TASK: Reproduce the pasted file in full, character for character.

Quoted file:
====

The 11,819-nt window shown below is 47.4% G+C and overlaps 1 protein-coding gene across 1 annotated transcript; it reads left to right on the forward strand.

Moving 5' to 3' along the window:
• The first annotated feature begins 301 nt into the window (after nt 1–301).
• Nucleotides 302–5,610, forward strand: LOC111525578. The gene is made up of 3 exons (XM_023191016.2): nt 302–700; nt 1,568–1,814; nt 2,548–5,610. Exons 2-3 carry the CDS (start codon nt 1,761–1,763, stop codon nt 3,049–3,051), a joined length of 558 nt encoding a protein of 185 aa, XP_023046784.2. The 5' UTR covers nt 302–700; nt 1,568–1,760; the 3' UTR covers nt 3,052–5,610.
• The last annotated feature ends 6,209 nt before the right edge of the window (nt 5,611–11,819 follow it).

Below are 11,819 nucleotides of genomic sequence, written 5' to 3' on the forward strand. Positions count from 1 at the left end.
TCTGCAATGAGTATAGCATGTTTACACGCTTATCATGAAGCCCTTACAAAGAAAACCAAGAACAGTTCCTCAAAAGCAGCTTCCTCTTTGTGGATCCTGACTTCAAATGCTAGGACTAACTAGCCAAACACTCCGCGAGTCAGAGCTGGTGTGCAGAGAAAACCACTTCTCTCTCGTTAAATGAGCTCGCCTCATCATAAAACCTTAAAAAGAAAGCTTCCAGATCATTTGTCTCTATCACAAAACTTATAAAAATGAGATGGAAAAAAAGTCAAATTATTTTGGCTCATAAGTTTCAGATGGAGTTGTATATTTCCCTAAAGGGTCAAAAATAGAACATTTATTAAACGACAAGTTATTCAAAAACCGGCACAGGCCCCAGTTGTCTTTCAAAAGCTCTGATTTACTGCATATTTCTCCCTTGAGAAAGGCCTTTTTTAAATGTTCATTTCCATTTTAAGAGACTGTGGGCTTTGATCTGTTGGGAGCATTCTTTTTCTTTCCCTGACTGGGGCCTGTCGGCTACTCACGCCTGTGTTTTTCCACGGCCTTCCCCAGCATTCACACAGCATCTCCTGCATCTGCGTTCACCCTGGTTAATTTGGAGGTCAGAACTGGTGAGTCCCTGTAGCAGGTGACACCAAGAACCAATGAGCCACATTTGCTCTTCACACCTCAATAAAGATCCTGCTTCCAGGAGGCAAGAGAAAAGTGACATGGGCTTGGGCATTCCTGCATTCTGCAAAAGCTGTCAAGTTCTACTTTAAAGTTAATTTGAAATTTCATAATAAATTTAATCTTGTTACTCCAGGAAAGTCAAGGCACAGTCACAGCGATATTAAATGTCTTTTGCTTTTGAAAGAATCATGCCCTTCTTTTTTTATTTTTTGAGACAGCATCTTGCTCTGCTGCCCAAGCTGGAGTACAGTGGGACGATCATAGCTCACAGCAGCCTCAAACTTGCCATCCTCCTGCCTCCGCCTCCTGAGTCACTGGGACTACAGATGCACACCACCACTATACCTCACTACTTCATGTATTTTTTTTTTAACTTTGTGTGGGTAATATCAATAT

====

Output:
The 11,819-nt window shown below is 47.4% G+C and overlaps 1 protein-coding gene across 1 annotated transcript; it reads left to right on the forward strand.

Moving 5' to 3' along the window:
• The first annotated feature begins 301 nt into the window (after nt 1–301).
• Nucleotides 302–5,610, forward strand: LOC111525578. The gene is made up of 3 exons (XM_023191016.2): nt 302–700; nt 1,568–1,814; nt 2,548–5,610. Exons 2-3 carry the CDS (start codon nt 1,761–1,763, stop codon nt 3,049–3,051), a joined length of 558 nt encoding a protein of 185 aa, XP_023046784.2. The 5' UTR covers nt 302–700; nt 1,568–1,760; the 3' UTR covers nt 3,052–5,610.
• The last annotated feature ends 6,209 nt before the right edge of the window (nt 5,611–11,819 follow it).

Below are 11,819 nucleotides of genomic sequence, written 5' to 3' on the forward strand. Positions count from 1 at the left end.
TCTGCAATGAGTATAGCATGTTTACACGCTTATCATGAAGCCCTTACAAAGAAAACCAAGAACAGTTCCTCAAAAGCAGCTTCCTCTTTGTGGATCCTGACTTCAAATGCTAGGACTAACTAGCCAAACACTCCGCGAGTCAGAGCTGGTGTGCAGAGAAAACCACTTCTCTCTCGTTAAATGAGCTCGCCTCATCATAAAACCTTAAAAAGAAAGCTTCCAGATCATTTGTCTCTATCACAAAACTTATAAAAATGAGATGGAAAAAAAGTCAAATTATTTTGGCTCATAAGTTTCAGATGGAGTTGTATATTTCCCTAAAGGGTCAAAAATAGAACATTTATTAAACGACAAGTTATTCAAAAACCGGCACAGGCCCCAGTTGTCTTTCAAAAGCTCTGATTTACTGCATATTTCTCCCTTGAGAAAGGCCTTTTTTAAATGTTCATTTCCATTTTAAGAGACTGTGGGCTTTGATCTGTTGGGAGCATTCTTTTTCTTTCCCTGACTGGGGCCTGTCGGCTACTCACGCCTGTGTTTTTCCACGGCCTTCCCCAGCATTCACACAGCATCTCCTGCATCTGCGTTCACCCTGGTTAATTTGGAGGTCAGAACTGGTGAGTCCCTGTAGCAGGTGACACCAAGAACCAATGAGCCACATTTGCTCTTCACACCTCAATAAAGATCCTGCTTCCAGGAGGCAAGAGAAAAGTGACATGGGCTTGGGCATTCCTGCATTCTGCAAAAGCTGTCAAGTTCTACTTTAAAGTTAATTTGAAATTTCATAATAAATTTAATCTTGTTACTCCAGGAAAGTCAAGGCACAGTCACAGCGATATTAAATGTCTTTTGCTTTTGAAAGAATCATGCCCTTCTTTTTTTATTTTTTGAGACAGCATCTTGCTCTGCTGCCCAAGCTGGAGTACAGTGGGACGATCATAGCTCACAGCAGCCTCAAACTTGCCATCCTCCTGCCTCCGCCTCCTGAGTCACTGGGACTACAGATGCACACCACCACTATACCTCACTACTTCATGTATTTTTTTTTTAACTTTGTGTGGGTAATATCAATAT